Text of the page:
Dear Amy, At the beginning of the pandemic, my husband and I moved across the country.
Our grown son was laid off due to the pandemic and struggled with depression.
We decided to invite him to move in with us to help him get back on his feet.
It took him a while to get a part-time job, and now he was finally hired full-time. We are very happy for him.
However, he gets angry when the subject of leaving him and being alone comes up.
He tells us that because of his depression he is afraid to live alone and needs to have family around him.
He is already taking anti-depressants, but is not following through with seeking counselling.
We are nearing retirement and do not want to have children living with us when we retire.
We also have a young son who lives with us and attends a local university.
We are good to help you until you graduate.
We don’t know how to help our older son get to a place where he can live independently. what would you suggest
Dear Concerned: You should take this in careful stages. The message to your older child should be, “Our goal is for both of our children to live independently and develop rewarding activities and relationships. We will help you get there.”
Your older son has already made great strides—he moved across the country and now works full-time. This is huge. He is being honest about the impact of his depression, but he may also be using his depression as a crutch.
The pandemic has been a serious setback for many young adults.
According to a study published by the Pew Research Center, “At the height of the pandemic, more people under the age of 30 lived with their parents than lived alone…the highest percentage since the Great Depression.” Many of these young adults are now struggling to get back on track.
What I am saying is that your child is not alone. His depression is certainly a factor, but he’s also nervous about making a big change that feels lonelier than the first big step out of college and into adulthood.
Your child should be seeing a therapist. You could begin therapy on your own and invite him to join you and your husband, with the goal of discussing how he is managing his illness, including what fears and challenges he anticipates, and ways what you can be of use to (perhaps with him who lives nearby). or living with your brother, for example).
The National Alliance on Mental Illness is an invaluable resource. See their ‘family and carers’ page for ideas and professional and peer support (NAMI.org).
Dear Amy, Unfortunately, we have a growing homeless population in our city.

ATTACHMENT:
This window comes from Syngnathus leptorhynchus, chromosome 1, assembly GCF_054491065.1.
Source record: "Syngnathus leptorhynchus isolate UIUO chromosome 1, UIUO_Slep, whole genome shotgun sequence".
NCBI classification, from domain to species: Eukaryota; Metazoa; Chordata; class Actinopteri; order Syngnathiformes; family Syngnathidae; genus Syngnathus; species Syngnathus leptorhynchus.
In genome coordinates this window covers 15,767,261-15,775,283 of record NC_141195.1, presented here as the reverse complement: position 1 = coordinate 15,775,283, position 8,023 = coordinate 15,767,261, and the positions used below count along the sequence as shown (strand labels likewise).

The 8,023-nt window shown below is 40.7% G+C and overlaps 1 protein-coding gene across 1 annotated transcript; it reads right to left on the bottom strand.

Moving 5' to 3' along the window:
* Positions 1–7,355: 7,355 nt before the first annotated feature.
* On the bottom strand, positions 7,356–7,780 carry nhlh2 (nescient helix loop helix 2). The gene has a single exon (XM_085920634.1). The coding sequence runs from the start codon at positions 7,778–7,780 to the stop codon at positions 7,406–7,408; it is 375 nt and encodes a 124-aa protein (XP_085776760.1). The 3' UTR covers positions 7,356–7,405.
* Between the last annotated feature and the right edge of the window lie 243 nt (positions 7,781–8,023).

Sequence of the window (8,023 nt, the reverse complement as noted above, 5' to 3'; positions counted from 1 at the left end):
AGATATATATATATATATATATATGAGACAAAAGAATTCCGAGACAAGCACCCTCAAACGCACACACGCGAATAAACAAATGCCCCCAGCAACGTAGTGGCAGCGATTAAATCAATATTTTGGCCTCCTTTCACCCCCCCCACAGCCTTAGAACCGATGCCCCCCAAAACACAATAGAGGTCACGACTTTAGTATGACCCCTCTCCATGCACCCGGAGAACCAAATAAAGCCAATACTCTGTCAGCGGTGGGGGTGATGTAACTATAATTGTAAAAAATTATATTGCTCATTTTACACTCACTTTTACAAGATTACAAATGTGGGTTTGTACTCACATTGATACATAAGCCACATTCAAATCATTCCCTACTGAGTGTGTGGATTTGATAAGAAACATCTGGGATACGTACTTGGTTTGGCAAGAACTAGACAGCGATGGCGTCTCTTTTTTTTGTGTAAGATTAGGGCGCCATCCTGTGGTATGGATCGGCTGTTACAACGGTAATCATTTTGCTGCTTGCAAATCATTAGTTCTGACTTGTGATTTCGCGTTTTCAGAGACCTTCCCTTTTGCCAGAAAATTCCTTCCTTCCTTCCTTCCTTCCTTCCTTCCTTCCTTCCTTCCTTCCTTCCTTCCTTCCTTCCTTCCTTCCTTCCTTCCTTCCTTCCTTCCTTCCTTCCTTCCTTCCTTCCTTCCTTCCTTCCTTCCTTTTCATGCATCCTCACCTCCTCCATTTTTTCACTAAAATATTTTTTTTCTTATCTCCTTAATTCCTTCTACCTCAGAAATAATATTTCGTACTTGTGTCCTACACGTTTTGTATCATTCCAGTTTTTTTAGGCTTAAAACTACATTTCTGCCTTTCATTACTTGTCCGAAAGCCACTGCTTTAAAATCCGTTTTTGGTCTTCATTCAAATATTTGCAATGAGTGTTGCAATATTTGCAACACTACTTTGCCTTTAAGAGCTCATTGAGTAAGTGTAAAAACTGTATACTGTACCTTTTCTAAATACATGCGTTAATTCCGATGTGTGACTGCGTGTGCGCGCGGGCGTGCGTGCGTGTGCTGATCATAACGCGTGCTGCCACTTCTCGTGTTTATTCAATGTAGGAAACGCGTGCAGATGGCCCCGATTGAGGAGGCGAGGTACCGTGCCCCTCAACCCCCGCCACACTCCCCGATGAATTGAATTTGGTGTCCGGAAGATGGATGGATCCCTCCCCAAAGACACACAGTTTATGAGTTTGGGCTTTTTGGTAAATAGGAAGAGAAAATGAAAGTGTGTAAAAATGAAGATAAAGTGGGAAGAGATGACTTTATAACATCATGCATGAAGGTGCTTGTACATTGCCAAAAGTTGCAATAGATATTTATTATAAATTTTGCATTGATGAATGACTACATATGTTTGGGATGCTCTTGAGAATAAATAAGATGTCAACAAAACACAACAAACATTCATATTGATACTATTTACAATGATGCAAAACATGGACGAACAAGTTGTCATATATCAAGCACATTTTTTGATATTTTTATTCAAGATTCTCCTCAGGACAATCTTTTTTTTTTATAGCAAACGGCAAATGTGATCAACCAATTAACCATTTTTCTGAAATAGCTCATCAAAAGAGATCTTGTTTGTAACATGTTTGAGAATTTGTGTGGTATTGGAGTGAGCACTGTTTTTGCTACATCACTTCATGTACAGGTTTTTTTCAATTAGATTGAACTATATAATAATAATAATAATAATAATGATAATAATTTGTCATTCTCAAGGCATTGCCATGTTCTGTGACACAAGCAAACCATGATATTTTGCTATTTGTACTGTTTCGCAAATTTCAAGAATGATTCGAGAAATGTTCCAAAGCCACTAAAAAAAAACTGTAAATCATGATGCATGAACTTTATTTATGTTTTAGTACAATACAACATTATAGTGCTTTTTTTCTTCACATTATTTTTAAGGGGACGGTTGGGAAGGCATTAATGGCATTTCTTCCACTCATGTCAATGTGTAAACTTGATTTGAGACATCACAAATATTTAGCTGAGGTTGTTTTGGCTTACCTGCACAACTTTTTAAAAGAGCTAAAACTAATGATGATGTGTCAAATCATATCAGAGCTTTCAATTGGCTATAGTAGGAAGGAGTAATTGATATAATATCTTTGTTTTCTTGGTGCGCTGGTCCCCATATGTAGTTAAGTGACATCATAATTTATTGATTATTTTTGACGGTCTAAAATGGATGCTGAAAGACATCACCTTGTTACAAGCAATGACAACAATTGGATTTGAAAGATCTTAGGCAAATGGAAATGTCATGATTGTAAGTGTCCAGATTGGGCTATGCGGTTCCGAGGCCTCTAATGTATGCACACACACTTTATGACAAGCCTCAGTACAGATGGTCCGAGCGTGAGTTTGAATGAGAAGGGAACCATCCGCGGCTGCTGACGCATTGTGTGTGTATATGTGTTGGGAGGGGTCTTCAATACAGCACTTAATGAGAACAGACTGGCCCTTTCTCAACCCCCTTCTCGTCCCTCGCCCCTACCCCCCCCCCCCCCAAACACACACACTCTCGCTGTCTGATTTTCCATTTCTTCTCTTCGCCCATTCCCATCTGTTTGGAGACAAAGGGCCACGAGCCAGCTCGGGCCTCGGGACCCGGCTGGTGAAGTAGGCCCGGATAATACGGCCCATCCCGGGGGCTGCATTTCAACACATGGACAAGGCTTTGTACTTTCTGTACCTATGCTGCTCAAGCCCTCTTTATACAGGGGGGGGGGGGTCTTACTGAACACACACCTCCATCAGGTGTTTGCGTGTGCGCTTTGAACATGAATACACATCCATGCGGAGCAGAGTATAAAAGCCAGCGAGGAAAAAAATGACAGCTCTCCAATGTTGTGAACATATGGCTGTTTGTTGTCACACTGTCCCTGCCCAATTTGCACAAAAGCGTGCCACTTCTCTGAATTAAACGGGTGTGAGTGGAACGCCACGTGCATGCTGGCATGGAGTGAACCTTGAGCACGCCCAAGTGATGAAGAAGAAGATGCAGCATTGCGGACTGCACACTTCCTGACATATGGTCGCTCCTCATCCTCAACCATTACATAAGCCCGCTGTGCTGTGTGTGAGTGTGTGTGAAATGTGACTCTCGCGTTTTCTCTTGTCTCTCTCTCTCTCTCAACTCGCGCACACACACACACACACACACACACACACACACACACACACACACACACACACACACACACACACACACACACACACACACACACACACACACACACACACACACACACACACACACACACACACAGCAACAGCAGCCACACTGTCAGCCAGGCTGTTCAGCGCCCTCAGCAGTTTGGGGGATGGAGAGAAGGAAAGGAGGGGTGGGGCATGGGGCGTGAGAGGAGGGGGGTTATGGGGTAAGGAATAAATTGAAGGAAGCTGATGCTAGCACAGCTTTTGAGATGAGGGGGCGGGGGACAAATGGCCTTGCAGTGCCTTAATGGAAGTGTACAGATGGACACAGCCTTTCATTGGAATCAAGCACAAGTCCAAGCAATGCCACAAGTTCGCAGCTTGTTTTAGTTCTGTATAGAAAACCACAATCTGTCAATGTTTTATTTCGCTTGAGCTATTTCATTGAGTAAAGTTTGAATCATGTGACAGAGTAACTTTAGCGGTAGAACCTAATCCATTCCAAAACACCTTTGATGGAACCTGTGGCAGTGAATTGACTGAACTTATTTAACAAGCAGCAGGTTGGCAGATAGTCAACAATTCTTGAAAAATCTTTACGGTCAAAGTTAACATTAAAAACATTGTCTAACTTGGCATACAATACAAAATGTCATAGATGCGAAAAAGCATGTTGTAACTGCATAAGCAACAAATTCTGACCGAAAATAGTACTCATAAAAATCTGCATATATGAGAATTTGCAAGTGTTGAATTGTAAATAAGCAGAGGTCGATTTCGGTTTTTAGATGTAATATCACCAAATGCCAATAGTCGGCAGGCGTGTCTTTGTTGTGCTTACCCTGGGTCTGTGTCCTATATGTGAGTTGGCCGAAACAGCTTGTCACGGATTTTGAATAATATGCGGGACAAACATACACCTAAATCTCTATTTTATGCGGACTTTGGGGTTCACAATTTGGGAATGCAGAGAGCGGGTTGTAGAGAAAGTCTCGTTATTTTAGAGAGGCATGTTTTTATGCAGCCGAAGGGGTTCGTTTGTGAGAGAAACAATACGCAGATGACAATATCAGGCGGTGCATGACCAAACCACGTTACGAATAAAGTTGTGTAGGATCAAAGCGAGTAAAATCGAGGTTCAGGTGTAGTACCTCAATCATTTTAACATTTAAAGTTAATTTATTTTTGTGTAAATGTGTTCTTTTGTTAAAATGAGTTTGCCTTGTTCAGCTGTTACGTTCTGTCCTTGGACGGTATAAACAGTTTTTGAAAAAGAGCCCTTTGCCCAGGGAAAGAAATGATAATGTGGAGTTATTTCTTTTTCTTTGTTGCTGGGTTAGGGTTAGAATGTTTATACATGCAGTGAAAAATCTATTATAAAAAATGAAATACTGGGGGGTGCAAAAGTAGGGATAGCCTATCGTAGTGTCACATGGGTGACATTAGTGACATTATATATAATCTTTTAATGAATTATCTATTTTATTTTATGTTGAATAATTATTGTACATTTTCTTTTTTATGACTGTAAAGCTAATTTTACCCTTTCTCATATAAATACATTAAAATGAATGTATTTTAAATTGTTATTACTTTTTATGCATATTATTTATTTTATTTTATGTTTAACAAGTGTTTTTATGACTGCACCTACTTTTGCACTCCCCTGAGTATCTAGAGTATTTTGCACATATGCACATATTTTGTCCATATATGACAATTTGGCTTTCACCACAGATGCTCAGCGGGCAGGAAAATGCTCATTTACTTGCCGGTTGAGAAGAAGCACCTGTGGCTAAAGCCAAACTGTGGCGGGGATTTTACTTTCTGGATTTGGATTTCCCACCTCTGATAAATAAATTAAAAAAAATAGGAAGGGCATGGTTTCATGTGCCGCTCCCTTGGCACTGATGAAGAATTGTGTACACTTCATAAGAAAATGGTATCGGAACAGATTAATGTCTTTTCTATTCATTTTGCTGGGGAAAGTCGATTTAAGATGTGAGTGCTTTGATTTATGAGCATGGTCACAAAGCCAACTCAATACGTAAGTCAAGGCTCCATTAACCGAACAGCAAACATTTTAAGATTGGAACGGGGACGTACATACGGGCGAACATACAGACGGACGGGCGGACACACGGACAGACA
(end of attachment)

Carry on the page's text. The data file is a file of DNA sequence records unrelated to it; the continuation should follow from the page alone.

I understand the causes and feel great compassion for the difficulties they face as individuals.
What I struggle with is how to respond when they ask me for money, it’s often very awkward.
I can easily afford to donate a few dollars, but is this the right thing to do? What is the best way we can help as people?
Dear John: I don’t think there is any definitive answer to this. Since you are aware and concerned (good for you!), you could do a lot of good by helping organizations that help the homeless through financial support and/or volunteering.
Instead of cash, some people donate socks, gloves or gift cards for small amounts in exchange for food.
I think the only important thing is to look someone in the eye and at least acknowledge their humanity, even if you choose not to give them that day.
Dear Amy, “New Job, New Me” had previously worked for a well-known company and did not know how to respond to the extreme curiosity of new coworkers about the previous job.
I worked for a prominent New York City socialite who was married to a powerful man. After I left and looked for work, everyone I met (from my doctor to friends, recruiters, and potential employers) wanted to know what I was like.
I avoided these questions by saying that I had signed a confidentiality agreement (which I had) and that I was not at liberty to answer their questions.
That usually stopped the questions. “New job, new me” might try this excuse.
– I’m not talking
Dear I do not speak: good advice (I have now spent the last few days trying to guess the identity of your previous employer.)
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